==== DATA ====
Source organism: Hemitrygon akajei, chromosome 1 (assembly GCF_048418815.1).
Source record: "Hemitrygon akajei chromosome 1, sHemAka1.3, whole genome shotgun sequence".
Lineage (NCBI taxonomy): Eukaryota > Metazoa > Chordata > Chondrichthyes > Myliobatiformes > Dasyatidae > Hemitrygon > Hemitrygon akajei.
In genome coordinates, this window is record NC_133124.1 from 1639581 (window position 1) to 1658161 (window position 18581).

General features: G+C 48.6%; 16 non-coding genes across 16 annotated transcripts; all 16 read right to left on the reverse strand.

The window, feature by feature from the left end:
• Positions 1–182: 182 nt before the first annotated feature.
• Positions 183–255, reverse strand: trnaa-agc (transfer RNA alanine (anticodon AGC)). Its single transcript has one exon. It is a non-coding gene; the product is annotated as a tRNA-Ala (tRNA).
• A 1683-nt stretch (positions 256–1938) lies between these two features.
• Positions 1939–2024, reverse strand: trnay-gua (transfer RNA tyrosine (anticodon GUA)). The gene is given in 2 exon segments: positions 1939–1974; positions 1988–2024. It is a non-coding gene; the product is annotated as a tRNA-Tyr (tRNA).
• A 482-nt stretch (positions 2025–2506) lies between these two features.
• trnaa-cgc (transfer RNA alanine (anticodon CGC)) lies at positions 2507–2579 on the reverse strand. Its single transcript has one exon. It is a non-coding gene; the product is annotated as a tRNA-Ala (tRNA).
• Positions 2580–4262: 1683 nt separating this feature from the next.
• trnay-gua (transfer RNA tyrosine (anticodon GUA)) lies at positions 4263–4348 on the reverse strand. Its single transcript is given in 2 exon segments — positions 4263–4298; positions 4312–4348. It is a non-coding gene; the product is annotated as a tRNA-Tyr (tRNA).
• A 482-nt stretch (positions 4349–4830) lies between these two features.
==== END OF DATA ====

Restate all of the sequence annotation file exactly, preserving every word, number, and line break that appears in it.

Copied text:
Source organism: Hemitrygon akajei, chromosome 1 (assembly GCF_048418815.1).
Source record: "Hemitrygon akajei chromosome 1, sHemAka1.3, whole genome shotgun sequence".
Lineage (NCBI taxonomy): Eukaryota > Metazoa > Chordata > Chondrichthyes > Myliobatiformes > Dasyatidae > Hemitrygon > Hemitrygon akajei.
In genome coordinates, this window is record NC_133124.1 from 1639581 (window position 1) to 1658161 (window position 18581).

General features: G+C 48.6%; 16 non-coding genes across 16 annotated transcripts; all 16 read right to left on the reverse strand.

The window, feature by feature from the left end:
• Positions 1–182: 182 nt before the first annotated feature.
• Positions 183–255, reverse strand: trnaa-agc (transfer RNA alanine (anticodon AGC)). Its single transcript has one exon. It is a non-coding gene; the product is annotated as a tRNA-Ala (tRNA).
• A 1683-nt stretch (positions 256–1938) lies between these two features.
• Positions 1939–2024, reverse strand: trnay-gua (transfer RNA tyrosine (anticodon GUA)). The gene is given in 2 exon segments: positions 1939–1974; positions 1988–2024. It is a non-coding gene; the product is annotated as a tRNA-Tyr (tRNA).
• A 482-nt stretch (positions 2025–2506) lies between these two features.
• trnaa-cgc (transfer RNA alanine (anticodon CGC)) lies at positions 2507–2579 on the reverse strand. Its single transcript has one exon. It is a non-coding gene; the product is annotated as a tRNA-Ala (tRNA).
• Positions 2580–4262: 1683 nt separating this feature from the next.
• trnay-gua (transfer RNA tyrosine (anticodon GUA)) lies at positions 4263–4348 on the reverse strand. Its single transcript is given in 2 exon segments — positions 4263–4298; positions 4312–4348. It is a non-coding gene; the product is annotated as a tRNA-Tyr (tRNA).
• A 482-nt stretch (positions 4349–4830) lies between these two features.